An unassuming guy, Dick was deeply religious and he studiously applied scientific principles to what he did on his farm. He had a master's degree from Iowa State University in animal science. He and Sharon and son Rex (who farms the farm today) raised hogs and cattle, fitting with their diversified crop rotation and allowing them to get by without using commercial fertilizer and hardly any pesticides.
The Thompson farm is not an organic farm; but rather it's a sustainable farm
Using ridge till, cultivation and crop rotation to control weeds, instead of relying on herbicides, the system and various practices he used were similar to an organic farm, but the Thompson farm is not an organic farm. When necessary Dick used spot treatments of herbicides, spraying field areas where weeds were getting out of control. In some years he made late-spring applications of nitrogen fertilizer to corn.
Dick tested and adopted Bt corn, genetically modified to protect against insects. USDA organic standards don't allow genetically modified crops. Sewage sludge isn't allowed either if you want a farm to be certified organic. The Thompsons have for many years applied sludge to their land to help build soil fertility instead of buying commercial fertilizer. They haul sludge from the City of Boone's waste treatment plant and mix it with livestock manure to create compost and then apply this mix to their cropland.
Over the years, applying the sludge/manure mix and also plowing down clover and alfalfa increased the farm's soil organic matter a lot. Fields on this farm are generally about 6% organic matter content now compared to 3% organic matter for many of the neighboring farms.
His work focused on improving soil health, preventing soil erosion and managing crop nutrients
Dick is remembered by the other co-founder of PFI, Larry Kallem. "Dick became a spokesman for a way of farming that offered an alternative to conventional farming. People came to his farm from all over the world to see how he did things; to learn about his system of alternative agriculture. Dick influenced thousands of people."~~~PAGE_BREAK_HERE~~~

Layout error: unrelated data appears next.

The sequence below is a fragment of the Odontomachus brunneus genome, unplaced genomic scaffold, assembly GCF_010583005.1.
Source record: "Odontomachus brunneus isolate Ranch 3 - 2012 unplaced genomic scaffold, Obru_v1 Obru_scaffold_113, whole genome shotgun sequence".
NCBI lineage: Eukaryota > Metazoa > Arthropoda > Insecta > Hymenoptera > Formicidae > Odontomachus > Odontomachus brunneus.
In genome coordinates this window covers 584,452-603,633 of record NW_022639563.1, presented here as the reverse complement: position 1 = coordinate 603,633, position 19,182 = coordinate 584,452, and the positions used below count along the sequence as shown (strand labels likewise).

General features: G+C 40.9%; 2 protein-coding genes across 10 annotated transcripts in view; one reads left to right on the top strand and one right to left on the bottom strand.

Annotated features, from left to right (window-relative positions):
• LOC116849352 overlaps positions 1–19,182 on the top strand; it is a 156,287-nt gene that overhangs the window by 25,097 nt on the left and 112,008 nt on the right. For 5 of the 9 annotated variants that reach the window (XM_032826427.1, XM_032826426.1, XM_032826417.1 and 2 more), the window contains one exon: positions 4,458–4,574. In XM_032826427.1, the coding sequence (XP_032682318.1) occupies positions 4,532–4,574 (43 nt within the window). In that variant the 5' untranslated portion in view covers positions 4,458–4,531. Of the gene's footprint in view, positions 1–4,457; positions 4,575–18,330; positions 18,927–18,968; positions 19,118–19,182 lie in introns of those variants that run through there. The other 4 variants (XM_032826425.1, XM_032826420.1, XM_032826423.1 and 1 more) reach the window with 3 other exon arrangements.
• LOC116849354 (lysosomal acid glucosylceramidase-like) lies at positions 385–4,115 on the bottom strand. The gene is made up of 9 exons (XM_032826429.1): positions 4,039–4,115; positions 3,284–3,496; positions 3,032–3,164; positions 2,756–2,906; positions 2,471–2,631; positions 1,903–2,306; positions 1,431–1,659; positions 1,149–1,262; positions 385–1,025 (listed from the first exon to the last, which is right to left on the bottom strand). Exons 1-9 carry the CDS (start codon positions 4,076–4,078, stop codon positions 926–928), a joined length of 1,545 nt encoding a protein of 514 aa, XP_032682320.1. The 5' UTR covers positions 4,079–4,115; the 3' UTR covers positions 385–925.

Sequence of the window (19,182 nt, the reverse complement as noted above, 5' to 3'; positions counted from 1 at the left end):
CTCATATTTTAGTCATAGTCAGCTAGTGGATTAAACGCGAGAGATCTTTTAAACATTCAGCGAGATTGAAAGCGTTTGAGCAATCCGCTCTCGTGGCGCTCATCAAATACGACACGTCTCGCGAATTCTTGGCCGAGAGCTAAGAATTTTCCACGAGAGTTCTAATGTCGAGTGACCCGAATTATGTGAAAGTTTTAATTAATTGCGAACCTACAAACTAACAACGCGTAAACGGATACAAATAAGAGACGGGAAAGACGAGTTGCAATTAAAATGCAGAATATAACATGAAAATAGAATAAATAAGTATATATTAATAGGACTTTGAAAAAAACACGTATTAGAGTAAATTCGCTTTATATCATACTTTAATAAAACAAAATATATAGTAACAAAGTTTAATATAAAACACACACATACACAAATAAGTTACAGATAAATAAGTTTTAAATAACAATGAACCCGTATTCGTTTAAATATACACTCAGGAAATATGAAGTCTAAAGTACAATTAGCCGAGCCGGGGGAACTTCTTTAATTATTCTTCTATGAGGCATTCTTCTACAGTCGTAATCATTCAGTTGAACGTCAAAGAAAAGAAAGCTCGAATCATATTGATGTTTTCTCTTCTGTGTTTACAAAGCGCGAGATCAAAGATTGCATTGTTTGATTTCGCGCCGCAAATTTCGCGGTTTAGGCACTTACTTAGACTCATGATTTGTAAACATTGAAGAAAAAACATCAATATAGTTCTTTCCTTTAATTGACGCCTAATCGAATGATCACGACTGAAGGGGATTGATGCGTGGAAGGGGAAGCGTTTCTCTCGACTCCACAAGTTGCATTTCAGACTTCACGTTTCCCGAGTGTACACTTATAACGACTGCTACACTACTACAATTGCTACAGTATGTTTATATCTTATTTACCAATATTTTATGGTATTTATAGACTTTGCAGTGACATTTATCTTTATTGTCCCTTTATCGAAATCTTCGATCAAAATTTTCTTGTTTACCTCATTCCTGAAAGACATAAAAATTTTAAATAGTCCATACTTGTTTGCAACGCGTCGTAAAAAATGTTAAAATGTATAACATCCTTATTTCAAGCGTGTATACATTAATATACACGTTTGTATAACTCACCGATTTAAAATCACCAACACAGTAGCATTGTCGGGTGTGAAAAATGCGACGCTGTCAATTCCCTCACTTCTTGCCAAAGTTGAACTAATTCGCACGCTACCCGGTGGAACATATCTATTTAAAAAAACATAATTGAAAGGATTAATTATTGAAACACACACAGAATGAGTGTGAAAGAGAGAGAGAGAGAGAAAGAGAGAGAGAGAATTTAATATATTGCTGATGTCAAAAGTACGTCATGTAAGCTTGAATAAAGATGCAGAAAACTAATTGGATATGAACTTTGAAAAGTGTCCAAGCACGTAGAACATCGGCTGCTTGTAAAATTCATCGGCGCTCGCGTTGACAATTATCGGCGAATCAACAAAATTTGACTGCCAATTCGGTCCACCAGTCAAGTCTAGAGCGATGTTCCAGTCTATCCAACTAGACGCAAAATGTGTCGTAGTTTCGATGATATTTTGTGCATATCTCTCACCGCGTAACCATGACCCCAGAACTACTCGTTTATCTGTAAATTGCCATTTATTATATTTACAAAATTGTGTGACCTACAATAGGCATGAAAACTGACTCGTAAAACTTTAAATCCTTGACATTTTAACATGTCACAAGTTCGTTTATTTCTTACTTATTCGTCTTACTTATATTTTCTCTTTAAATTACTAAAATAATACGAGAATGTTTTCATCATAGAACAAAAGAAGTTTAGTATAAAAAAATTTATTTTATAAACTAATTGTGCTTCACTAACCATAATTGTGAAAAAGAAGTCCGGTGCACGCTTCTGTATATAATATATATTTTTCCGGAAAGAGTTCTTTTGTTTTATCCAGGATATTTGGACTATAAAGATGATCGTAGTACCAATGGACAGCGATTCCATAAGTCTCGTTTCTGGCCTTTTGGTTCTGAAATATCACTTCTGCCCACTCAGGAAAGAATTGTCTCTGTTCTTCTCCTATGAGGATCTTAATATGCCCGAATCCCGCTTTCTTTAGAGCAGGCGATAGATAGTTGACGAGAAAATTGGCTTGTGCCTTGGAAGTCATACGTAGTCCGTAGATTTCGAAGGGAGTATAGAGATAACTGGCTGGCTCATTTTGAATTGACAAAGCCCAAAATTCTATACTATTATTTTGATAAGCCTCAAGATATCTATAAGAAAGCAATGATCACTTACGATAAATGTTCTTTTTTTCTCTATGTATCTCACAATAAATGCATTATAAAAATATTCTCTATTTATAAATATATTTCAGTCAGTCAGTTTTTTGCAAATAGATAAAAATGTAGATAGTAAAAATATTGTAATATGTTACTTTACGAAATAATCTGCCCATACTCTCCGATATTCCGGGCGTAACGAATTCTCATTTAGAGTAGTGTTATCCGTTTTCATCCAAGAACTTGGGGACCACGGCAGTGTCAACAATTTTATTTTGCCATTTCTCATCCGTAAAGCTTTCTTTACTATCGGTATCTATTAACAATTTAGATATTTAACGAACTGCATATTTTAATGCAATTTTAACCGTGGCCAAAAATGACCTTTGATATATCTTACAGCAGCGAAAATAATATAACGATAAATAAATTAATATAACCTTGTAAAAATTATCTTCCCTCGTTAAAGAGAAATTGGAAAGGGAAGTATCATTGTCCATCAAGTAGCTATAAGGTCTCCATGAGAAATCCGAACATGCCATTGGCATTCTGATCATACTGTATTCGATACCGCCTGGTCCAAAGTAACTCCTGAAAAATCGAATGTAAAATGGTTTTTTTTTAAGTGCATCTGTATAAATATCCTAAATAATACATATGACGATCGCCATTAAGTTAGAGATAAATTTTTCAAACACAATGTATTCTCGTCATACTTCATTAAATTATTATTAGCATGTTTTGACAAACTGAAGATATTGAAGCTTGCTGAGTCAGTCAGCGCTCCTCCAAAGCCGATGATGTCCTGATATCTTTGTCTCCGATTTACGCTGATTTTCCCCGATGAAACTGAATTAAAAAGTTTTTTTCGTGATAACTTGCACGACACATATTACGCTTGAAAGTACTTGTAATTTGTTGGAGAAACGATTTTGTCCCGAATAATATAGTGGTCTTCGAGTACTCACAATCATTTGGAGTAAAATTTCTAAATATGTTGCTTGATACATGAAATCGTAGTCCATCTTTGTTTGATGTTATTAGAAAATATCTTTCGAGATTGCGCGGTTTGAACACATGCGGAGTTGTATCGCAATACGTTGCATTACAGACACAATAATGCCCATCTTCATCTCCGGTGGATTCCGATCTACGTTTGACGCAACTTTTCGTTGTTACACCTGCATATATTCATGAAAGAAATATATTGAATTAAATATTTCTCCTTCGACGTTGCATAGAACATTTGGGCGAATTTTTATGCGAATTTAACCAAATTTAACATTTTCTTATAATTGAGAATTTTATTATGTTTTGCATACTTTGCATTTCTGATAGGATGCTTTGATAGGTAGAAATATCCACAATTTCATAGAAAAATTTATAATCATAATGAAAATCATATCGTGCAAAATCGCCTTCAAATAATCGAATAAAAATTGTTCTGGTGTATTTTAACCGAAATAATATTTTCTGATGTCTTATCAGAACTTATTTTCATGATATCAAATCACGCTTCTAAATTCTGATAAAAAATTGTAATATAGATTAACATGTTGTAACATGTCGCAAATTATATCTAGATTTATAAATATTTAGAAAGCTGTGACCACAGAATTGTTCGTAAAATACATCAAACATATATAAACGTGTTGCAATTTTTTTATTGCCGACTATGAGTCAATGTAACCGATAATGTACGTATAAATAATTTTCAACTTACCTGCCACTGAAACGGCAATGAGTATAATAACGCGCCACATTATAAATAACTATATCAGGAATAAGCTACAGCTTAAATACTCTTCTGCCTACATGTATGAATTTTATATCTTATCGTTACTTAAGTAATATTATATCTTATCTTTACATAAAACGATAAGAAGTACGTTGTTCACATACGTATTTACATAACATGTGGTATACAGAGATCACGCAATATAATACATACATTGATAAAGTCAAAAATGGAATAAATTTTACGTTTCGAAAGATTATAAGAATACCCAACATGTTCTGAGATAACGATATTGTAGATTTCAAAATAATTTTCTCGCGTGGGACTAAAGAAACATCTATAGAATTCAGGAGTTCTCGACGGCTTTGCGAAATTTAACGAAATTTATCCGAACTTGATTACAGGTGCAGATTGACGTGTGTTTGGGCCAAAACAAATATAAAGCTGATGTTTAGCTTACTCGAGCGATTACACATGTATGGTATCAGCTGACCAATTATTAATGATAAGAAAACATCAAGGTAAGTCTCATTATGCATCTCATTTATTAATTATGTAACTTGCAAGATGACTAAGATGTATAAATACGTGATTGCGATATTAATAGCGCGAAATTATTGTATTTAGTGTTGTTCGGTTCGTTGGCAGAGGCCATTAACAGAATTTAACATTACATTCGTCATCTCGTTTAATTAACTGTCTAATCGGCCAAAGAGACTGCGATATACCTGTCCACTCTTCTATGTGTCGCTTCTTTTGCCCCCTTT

Thompson helped the Leopold Center at ISU become a reality, says Kallem. "Dick became an example of the kind of non-political but very scientific way of approaching ag research that worked with the land, which was in-tune with the kind of stewardship ethic that most of our religions teach. It became the land ethic which prepared the groundwork for the Leopold Center to be established."
Thompson's on-farm research and quest for farming sustainability is based on replicated, randomized test strips
In 1987, Dick's farm was profiled in the landmark book, Alternative Agriculture, published by the National Research Council. The council reported on the role of alternative farming methods in production agriculture and was chaired by John Pesek, who for many years was head of the agronomy department at Iowa State University. Thompson kept meticulous records, conducting numerous trials and collaborating with university researchers. He led by example and shared his findings at field days. He preferred the term "alternative" rather than "sustainable" agriculture because alternative was less threatening. He called his alternative ag system "just another way to farm."
At his PFI field days and when giving presentations, Dick Thompson explained his reason for doing the on-farm testing: "Using replicated and randomized test strips that run the length of the field and are farmer-manageable has helped us to determine what practices are right for this farm. Every farm is different; you cannot buy the answers in a bag. What we share is the research from our farm; others have to decide what is doable for their farms."
At the end of his field days or at the end of one of his talks explaining his research results, Dick Thompson frequently added, "That's the latest word, but not the last word." In the future, you'll be hearing more from PFI about Dick's research and how others are continuing it. Go to the PFI website.